Dock regulations balance public water use and protection
May 20, 2019 04:55PM
Photo: MN DNR
From the Minnesota Department of Natural Resources - May 20, 2019
Docks and dock platforms provide access to Minnesota’s lakes and rivers, and are regulated to help protect public safety as well as aquatic habitat. As summer approaches, the Department of Natural Resources encourages property owners and lake service provider businesses to review the regulations, to ensure the equipment they own, sell or install is in compliance.
Extensive dock systems may shade out important aquatic plants and eliminate critical habitat where fish spawn, feed, grow and find shelter from predators. They can also obstruct navigation or even create a safety hazard if they are too large or improperly placed.
“The current regulations have been in existence for many years, but not everyone is familiar with them,” said Jack Gleason, DNR public waters hydrologist. “The DNR worked with property owners, public water users, and business and industry representatives to develop these regulations. They’re designed to balance the need for reasonable access to public waters with habitat protection and safety.”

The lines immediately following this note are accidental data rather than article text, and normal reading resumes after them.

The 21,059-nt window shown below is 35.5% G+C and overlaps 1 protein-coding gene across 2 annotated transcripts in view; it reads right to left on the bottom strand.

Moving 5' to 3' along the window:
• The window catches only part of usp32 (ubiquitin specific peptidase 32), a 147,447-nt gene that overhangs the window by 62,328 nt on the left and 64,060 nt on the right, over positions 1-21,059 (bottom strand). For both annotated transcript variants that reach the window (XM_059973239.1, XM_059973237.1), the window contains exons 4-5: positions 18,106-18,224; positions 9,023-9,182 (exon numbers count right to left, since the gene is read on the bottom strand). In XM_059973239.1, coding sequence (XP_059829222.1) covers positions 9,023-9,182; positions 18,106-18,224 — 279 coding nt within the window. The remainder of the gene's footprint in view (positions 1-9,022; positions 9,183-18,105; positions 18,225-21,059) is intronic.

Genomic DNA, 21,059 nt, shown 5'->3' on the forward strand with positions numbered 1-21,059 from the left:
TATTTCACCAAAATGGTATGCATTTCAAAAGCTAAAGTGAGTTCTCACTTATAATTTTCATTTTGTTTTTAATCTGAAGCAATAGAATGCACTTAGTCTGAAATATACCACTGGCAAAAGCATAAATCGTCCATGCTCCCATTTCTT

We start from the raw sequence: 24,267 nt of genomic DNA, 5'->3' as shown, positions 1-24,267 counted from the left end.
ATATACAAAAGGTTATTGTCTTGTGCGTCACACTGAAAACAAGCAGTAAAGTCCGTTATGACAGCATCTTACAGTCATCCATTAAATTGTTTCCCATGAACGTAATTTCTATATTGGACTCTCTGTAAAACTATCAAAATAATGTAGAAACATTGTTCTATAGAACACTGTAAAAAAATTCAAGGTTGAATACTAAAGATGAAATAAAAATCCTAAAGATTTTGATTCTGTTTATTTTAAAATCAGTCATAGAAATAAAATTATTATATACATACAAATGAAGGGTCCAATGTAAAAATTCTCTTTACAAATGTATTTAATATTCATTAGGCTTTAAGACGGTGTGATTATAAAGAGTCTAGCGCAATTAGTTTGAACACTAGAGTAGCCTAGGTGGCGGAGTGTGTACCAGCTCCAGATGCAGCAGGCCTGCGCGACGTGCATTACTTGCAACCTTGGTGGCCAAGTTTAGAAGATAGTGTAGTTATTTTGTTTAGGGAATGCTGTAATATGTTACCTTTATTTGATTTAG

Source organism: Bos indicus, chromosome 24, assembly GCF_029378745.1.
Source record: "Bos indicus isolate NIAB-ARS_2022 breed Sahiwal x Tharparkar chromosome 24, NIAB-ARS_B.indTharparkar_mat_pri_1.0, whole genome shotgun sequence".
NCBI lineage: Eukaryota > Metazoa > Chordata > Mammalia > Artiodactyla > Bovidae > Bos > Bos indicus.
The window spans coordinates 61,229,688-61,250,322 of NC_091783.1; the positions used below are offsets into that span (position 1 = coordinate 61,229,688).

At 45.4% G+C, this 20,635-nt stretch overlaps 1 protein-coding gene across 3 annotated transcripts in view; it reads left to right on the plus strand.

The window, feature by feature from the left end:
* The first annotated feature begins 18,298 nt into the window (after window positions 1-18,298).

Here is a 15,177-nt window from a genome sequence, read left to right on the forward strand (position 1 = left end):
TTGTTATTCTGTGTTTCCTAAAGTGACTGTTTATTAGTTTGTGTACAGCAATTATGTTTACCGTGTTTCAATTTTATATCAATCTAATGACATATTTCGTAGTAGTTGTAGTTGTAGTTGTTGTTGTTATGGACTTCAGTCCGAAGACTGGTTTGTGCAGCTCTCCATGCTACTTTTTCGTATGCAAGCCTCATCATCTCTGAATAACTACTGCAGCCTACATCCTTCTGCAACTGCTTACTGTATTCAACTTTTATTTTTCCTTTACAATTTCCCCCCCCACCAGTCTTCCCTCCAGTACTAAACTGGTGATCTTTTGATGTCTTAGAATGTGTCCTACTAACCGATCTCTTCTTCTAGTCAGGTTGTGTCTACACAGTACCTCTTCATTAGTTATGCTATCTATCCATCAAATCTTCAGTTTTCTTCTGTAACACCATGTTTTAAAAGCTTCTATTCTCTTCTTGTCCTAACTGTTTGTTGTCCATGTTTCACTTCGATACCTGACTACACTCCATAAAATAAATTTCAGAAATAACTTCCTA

To ensure this balance, a dock may not be more than 8 feet wide and may not be combined with other similar structures to create a wider dock.
A modest platform at the water end of a dock is allowed under certain conditions. A single, temporary platform up to 120 square feet measured separately from the access dock, or 170 square feet including the area of the adjacent access dock, is allowed if the following conditions exist:
- The access dock must be 5 feet wide or less, and
- The dock must be on a lake with a shoreland classification of General Development or Recreational Development.
Docks must not be a hazard to navigation, health or safety and must allow the free flow of water. A dock should not close off part of the lake or river to other users. Docks must also comply with any local ordinances.
A document about state dock requirements is available on the DNR website.
The DNR website also contains links to other helpful information for property owners about shoreline erosion control and restoration projects to help improve water quality and fish and wildlife habitat.